Don’t know your PIM from your PCT?
This quick list of hockey stat sheet abbreviations and explanations will help you understand the game like a seasoned veteran!
|Player position. The possible positions are C (center), LW (left wing), RW (right wing), D (defense) or G (goaltender).
|Player jersey number.
Goals. A goal is awarded to the last player on the scoring team to touch the puck prior to the puck entering the net.
Note: Goals scored during a shootout do not count towards a player’s goal total.
|Assists. An assist is awarded to the player or players (maximum of two) who touch the puck prior to the goal, provided no defender plays or possesses the puck in between.
|Points. The sum total of goals and assists.
|Plus-minus. See an explanation of plus minus.
|Power play goals.
Game-winning goals. After the final score has been determinded, the goal which leaves the winning team one goal ahead of its opponent is the game-winning goal (example: if Team A beats Team B 8-3, the player scoring the fourth goal for Team A receives credit for the game-winning goal).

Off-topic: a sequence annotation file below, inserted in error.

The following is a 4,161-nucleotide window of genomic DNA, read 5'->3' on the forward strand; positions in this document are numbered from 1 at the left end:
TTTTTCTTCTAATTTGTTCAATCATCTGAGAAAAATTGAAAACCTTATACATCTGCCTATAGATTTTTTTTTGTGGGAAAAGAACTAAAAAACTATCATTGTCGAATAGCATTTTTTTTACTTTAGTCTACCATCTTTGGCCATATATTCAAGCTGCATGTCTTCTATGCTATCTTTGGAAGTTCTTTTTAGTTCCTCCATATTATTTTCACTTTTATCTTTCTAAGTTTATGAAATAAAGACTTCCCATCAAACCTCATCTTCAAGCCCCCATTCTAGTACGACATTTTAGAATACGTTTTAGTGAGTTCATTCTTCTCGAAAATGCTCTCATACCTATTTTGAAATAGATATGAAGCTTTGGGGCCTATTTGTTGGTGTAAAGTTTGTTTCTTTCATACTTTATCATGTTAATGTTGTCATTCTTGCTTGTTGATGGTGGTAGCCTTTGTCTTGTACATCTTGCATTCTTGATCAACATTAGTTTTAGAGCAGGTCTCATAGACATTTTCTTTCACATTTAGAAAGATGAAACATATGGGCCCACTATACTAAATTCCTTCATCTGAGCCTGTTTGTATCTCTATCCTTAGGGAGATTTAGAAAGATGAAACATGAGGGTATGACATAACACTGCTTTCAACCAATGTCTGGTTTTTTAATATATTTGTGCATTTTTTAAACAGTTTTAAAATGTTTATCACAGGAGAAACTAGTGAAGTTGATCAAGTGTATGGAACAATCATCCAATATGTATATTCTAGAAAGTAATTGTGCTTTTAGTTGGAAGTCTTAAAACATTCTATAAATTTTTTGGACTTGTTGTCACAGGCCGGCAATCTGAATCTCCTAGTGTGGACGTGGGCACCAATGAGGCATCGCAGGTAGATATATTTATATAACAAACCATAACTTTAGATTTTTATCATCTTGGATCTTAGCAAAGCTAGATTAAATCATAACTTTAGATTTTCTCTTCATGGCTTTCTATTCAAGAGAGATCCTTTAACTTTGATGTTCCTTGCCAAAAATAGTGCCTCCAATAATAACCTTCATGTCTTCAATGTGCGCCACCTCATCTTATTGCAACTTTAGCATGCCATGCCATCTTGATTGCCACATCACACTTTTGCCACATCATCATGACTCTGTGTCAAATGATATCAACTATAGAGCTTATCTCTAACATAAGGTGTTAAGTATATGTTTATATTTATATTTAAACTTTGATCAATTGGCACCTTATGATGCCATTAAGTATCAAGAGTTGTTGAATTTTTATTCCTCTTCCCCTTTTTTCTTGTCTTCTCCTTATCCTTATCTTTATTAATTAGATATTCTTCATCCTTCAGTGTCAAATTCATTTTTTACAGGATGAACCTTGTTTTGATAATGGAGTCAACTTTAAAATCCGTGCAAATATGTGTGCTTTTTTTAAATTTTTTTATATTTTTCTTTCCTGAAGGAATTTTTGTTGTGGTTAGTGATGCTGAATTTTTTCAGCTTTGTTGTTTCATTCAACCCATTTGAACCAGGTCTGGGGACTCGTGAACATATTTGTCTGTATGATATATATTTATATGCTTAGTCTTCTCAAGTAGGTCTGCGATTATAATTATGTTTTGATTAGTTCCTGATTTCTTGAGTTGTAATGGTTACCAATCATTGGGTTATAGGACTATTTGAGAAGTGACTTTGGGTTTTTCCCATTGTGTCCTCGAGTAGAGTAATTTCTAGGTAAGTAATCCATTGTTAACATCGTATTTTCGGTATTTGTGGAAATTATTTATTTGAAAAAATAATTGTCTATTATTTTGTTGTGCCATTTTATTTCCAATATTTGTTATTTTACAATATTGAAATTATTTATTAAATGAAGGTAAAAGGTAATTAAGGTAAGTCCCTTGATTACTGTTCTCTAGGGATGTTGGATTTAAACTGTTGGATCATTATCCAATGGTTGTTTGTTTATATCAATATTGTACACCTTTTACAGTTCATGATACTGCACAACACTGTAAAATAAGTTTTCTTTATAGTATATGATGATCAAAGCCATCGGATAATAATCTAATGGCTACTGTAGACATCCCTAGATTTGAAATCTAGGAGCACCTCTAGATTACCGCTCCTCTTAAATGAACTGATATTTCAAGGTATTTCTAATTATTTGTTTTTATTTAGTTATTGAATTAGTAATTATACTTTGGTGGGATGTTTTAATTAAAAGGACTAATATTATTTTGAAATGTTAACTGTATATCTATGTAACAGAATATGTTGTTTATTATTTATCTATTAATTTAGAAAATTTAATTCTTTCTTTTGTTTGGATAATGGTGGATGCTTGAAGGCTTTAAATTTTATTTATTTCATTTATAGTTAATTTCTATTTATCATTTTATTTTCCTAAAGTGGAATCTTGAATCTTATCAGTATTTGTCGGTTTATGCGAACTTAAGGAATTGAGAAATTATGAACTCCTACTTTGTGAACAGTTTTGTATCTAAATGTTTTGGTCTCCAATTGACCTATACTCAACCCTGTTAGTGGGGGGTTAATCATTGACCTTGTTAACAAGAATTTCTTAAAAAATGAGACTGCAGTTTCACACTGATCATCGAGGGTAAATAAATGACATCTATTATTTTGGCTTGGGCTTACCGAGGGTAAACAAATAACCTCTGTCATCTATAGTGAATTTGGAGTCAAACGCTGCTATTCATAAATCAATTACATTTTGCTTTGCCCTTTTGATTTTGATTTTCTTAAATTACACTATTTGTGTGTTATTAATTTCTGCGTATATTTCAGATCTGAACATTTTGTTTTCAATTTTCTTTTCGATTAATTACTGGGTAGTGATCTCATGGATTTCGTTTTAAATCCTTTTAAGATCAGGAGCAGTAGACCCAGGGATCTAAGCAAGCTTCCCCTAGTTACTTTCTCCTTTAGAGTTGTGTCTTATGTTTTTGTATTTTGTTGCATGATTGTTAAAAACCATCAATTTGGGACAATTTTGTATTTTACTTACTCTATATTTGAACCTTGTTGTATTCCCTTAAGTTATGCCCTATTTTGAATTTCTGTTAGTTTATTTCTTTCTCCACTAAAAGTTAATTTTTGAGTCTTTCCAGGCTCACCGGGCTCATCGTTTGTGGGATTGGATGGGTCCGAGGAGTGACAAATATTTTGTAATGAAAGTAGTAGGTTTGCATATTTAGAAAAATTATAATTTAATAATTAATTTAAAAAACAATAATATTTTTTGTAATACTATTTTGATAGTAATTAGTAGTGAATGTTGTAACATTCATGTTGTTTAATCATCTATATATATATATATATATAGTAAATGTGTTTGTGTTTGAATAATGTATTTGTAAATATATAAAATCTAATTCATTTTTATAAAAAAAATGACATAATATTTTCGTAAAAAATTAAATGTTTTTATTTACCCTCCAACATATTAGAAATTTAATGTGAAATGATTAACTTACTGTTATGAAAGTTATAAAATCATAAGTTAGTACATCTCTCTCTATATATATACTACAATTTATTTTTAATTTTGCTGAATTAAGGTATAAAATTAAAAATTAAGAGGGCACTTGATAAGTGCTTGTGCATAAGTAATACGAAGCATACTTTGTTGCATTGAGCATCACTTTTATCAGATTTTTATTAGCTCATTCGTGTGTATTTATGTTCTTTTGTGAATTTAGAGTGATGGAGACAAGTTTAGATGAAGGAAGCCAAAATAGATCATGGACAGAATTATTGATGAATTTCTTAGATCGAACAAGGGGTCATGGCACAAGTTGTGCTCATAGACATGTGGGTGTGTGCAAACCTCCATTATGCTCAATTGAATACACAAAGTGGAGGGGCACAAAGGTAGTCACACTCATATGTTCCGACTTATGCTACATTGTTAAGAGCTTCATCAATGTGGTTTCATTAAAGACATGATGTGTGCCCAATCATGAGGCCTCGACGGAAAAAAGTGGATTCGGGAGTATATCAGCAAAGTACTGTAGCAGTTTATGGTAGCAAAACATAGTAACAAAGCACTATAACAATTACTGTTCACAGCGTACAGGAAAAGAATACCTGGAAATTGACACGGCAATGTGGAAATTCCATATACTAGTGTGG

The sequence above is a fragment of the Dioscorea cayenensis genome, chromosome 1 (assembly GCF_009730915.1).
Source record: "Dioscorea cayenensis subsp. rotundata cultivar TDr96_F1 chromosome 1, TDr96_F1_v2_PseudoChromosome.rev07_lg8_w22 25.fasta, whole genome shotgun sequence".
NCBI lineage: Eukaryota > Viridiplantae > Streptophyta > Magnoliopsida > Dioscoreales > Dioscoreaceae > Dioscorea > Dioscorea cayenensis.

Note: Goals scored during a shootout are not credited as game-winning goals.
|Shots on goal. If a player shoots the puck with the intention of scoring and if that shot would have gone in the net had the goaltender not stopped it, the shot is recorded as a shot on goal.
|Shooting percentage. Divide the number of goals scored by the number of shots taken.
|GOALIE STATS EXPLAINED
|Wins. A goaltender receives a win if he is on the ice when his team scores the game-winning goal.
|Losses. A goaltender receives a loss if he is on the ice when the opposing team scores the game-winning goal.
|Shutouts. If two goaltenders combine for a shutout, neither receives credit for the shutout. Instead it is recorded as a team shutout. If a regular season game is tied 0-0 at the end of overtime, both goaltenders are credited with a shutout, regardless of how many goals are scored in the shootout.